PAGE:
Tuesday, January 10, 2012

Stories and The Future

I have loved stories for as long as I can remember.  One of my earliest childhood memories was asking one of my parents for a bed-time story, and my disappointment at the brevity when I received a one paragraph, if not one sentence.

In the late 1990s I was delighted when I discovered Tellabration  , the annual storytelling program held each November by the local Story Circle of the Capital District .  I hadn’t realized people told stories in public and there were stories for adults.  I have been a regular attendant of the programs since then.  I’ve only missed it rarely, one time when something in the engine of my car broke and let loose.  

My preoccupation with stories may be because I am descended from Mohican people. Once a year they would gather and recite their history orally to instill it for another year.  Unfortunately that tradition died as they coped with the need to exist among the European people who slowly took over their land.  

As I’ve slowly learned of and researched my heritage, I’ve also thought of the need to preserve what I’ve learned.  Some people are familiar with what have been called the teaching stories from Native American culture.  Although they are only a tiny fragment of Native culture, they deserve to be remembered and shared.  I’ve been wrestling with the need to do the same with what I know.  I’m more of a behind-the-scenes person than someone who wants to get on stage and perform.  However, I was a radio disc jockey for a few years on a local community radio station and enjoyed it very much.  I was basically storytelling to an unseen audience.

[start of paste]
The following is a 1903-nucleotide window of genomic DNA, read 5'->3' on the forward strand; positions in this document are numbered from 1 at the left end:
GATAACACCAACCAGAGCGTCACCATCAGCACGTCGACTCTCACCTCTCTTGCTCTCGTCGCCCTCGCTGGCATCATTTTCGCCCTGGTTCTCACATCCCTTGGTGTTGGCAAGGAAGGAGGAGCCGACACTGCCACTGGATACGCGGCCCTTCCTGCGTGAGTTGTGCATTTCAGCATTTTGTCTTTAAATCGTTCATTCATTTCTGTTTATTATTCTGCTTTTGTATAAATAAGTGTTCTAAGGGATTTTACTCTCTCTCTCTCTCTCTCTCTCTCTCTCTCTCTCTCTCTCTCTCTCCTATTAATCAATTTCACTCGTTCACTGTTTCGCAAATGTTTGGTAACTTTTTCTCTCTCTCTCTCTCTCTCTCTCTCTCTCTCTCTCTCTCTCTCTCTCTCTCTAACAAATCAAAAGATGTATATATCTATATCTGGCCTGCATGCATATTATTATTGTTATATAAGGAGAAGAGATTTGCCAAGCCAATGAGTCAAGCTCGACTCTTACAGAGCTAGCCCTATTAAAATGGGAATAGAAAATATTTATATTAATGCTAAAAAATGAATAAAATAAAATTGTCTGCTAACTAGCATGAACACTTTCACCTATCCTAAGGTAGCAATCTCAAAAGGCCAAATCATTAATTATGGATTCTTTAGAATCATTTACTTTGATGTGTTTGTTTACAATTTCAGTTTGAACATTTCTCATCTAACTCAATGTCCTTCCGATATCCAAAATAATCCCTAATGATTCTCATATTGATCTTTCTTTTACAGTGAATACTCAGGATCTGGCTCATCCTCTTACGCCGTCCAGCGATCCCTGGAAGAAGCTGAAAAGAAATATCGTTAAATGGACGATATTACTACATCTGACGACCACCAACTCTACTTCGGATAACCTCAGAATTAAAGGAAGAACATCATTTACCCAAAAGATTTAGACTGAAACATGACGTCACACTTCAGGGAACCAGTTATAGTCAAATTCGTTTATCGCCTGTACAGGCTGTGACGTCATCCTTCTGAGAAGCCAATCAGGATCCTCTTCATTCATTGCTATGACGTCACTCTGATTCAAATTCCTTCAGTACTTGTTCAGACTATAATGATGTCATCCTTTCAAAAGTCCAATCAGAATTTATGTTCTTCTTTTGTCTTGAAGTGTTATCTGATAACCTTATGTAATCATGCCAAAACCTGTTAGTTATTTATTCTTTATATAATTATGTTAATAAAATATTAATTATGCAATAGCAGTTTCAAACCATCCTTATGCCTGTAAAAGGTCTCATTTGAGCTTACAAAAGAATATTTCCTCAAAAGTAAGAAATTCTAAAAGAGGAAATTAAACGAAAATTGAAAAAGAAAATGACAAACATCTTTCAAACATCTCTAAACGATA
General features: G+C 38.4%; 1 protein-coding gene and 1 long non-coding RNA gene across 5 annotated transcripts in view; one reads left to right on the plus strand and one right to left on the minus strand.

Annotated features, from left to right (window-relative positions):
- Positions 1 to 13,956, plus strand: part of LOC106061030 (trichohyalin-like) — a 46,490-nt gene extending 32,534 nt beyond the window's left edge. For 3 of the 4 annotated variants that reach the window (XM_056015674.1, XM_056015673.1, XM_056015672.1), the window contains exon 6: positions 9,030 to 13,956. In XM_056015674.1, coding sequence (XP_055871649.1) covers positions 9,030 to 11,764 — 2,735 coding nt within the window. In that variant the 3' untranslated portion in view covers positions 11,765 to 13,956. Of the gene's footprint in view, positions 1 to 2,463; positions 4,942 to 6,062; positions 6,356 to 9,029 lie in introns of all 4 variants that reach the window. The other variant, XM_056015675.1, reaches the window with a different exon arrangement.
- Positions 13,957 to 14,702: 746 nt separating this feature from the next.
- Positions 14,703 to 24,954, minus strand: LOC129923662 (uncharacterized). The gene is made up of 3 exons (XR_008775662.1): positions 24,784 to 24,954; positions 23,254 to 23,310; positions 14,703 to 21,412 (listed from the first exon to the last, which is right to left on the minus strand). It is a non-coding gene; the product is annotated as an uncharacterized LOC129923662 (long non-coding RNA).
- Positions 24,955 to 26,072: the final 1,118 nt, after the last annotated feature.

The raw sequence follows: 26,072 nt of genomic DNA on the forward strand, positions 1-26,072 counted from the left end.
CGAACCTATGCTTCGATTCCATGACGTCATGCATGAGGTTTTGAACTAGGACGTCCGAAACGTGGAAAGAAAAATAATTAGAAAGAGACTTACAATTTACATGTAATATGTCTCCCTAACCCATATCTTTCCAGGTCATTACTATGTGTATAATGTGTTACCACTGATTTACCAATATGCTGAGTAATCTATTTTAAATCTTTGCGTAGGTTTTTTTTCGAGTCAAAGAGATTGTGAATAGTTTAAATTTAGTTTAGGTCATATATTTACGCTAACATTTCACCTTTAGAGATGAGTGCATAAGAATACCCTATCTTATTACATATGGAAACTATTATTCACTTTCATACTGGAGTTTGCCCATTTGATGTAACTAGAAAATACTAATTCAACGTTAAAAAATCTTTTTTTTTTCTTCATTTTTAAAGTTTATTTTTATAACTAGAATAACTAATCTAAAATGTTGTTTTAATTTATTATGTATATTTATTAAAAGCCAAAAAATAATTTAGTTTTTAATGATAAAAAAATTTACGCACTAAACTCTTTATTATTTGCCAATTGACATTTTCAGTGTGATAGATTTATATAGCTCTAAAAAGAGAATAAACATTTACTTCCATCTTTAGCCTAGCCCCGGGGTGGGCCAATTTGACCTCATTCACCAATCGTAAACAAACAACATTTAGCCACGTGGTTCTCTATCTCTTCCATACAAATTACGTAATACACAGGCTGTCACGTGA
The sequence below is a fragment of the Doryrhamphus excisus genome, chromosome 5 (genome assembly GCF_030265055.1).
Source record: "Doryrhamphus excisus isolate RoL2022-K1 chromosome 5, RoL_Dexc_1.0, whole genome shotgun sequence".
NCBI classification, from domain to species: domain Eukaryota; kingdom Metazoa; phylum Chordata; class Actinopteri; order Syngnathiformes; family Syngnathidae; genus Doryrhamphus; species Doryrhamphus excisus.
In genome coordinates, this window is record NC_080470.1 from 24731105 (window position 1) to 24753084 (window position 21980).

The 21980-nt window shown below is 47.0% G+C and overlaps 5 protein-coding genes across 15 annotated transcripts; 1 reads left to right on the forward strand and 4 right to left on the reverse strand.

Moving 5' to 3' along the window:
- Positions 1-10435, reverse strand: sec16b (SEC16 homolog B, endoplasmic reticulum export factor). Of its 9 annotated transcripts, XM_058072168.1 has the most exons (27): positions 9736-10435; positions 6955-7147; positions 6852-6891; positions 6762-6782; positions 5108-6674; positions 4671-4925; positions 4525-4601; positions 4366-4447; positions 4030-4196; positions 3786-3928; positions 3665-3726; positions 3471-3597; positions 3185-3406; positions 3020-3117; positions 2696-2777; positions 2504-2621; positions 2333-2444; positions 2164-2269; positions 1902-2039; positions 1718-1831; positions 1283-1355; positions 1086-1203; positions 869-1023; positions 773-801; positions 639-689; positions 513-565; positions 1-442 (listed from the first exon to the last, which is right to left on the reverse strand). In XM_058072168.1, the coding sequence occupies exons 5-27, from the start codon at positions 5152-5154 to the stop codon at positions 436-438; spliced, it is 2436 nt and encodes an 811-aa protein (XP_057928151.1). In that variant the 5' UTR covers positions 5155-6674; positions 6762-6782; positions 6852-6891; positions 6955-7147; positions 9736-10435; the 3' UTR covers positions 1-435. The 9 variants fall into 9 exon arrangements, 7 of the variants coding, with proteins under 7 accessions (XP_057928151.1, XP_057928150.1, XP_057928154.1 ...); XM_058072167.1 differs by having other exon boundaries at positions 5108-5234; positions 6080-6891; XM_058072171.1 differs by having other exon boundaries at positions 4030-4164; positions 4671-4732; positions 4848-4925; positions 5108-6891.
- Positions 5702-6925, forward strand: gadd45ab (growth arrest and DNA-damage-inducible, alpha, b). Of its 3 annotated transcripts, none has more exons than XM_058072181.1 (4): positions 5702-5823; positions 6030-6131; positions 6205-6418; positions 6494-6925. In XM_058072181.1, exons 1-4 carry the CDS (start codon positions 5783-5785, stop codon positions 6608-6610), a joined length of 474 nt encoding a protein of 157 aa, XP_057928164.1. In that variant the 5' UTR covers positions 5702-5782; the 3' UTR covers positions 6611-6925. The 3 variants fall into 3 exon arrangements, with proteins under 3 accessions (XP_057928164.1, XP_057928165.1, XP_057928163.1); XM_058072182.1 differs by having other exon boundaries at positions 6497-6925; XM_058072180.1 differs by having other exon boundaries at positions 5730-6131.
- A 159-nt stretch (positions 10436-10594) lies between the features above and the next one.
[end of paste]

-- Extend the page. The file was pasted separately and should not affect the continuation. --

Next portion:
During this period of recession, I’ve become aware that I may have to reinvent myself to support myself.  I’ve been contemplating this and other things when I attended the latest storytelling open mic night at Caffé Lena.  That evening the hostess explained that well-known storyteller Tom Weakley had weeded out his book collection and donated the books to the Story Circle, suggesting that donations be collected to benefit the Schoharie flood victims.  Members of the audience were invited to choose books to take home in exchange for donations during the intermission.  

Due to the large number of people who came to the program, I had to choose a seat that was right next to the tables where the books lay.  I’m not too proud to admit that between the stories being told I took advantage of my location to look at the books before the intermission.  My eyes lit on one titled Creative Storytelling:  Choosing, Inventing, and Sharing Tales for Children by Jack Maguire.  I was intrigued by many of the areas covered by the book:

  • Origins and Traditions of Storytelling
  • Types of Stories
  • Remembering and Adapting Stories
  • Creating Your Own Stories
  • Telling Stories
  • Beyond Storytelling

When storyteller Kate Dudding passed by the table I was sitting at, she commented that the book was a good one.

The next day I saw that the previous owner had written his name in the book and the month and year he purchased it.  I found a note he’d tucked in the book, typed on an old library catalog card:  CREATIVE STORYTELLING  by Jack McGuire.  Recommended by my storytelling colleagues for its basic approach to the process of storytelling.  Techniques learned here will apply to adult audiences also.”   

I feel like someone has reached out and tapped me on the shoulder.  I have thought of what can be my next career.  I can have a third one, if I work at it.

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